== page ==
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1968 Willie Wells Handwritten Letter - "I Never Want the People to Say the Great Willie Wells Turned Out to be a Bum"
Starting Bid - $200, Sold For - $540
Three-page handwritten letter (on two separate sheets), dated March 11, 1968, signed by Hall of Fame Negro League shortstop Willie Wells. In his letter, written to his mother, Wells relates the hardships he has been going through while living alone in New York, estranged from is family. In part:
My Darling Mother. . . . It was so good to hear your voice it made me feel so good because I love you very much. . . . I feel so sorry Ida. I wanted do nothing to ever hurt her. She try to hurt me in every way you please believe me she tried to put me in jail God know I am clear of any wrong she told all my friends I took money from her but nobody believed her then told them I tried to put her out. . . . I had a letter from Willie Jr. he said brother Joe took him home from work but he won't write me. You are all I got so be sweet and pray for me. . . . the only time I have a drink is on the weekend because I never want to hurt my name by having people say the Great Willie Wells turned out to be a bum. . . . Tell all I said hello. Your son, Willie.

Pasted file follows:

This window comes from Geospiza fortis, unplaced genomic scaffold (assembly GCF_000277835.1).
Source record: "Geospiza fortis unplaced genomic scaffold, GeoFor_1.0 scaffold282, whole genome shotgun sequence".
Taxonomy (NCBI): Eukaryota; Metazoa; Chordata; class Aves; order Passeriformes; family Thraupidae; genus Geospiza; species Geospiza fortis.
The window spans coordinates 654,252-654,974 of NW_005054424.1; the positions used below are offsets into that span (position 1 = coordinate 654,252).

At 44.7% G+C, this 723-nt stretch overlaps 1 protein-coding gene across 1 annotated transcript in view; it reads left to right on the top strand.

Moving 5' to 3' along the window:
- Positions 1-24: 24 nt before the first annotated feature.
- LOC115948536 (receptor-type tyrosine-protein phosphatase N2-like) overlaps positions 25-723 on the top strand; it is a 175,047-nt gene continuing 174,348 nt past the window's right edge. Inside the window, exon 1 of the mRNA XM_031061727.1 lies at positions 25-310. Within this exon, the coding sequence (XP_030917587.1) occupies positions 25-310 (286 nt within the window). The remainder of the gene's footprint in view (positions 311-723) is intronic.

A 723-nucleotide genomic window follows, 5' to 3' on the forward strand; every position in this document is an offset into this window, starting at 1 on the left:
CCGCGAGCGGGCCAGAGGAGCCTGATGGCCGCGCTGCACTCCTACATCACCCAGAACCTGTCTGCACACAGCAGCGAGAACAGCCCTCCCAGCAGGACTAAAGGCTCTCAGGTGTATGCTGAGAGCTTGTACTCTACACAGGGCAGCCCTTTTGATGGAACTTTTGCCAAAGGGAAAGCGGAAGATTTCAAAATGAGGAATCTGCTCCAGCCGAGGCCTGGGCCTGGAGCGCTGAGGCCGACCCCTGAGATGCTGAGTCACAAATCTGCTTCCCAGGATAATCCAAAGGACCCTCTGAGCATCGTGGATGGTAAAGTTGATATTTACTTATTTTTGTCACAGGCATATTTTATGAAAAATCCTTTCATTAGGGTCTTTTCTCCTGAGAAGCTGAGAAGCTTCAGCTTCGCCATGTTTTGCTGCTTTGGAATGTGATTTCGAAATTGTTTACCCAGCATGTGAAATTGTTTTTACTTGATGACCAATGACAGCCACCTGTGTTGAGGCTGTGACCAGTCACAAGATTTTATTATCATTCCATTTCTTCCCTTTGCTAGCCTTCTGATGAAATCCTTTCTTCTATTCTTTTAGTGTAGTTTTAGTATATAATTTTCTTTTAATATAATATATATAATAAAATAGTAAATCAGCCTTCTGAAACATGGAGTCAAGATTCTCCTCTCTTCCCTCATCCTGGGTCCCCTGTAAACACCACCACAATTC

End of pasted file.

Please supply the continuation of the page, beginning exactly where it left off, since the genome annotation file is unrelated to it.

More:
Both the text and signature are scripted in blue ink and grade "10." Even though the letter is signed "Willie," his full-name signature appears in a most ideal manner in the body of the text. Willie Wells is generally considered to be one of the four greatest shortstops in Negro League history. An exceptional hitter as well as a defensive standout, Wells is credited with a career average of .334, and his 27 home runs (in only 88 games) in 1927 stands as the single-season Negro League home-run record. Wells also compiled a .392 average in exhibition games against white Major Leaguers. After retiring from baseball, Wells lived in New York City for many years before returning to Austin, Texas, to take care of his ailing mother. He passed away in 1989 and was elected to the Baseball Hall of Fame in 1997. The letter (5.75 x 7 inches) displays light toning, four horizontal mailing folds, and a few tiny edge tears. In Very Good to Excellent condition. Auction LOA from James Spence/JSA. Reserve $200. Estimate $500+. SOLD FOR $540
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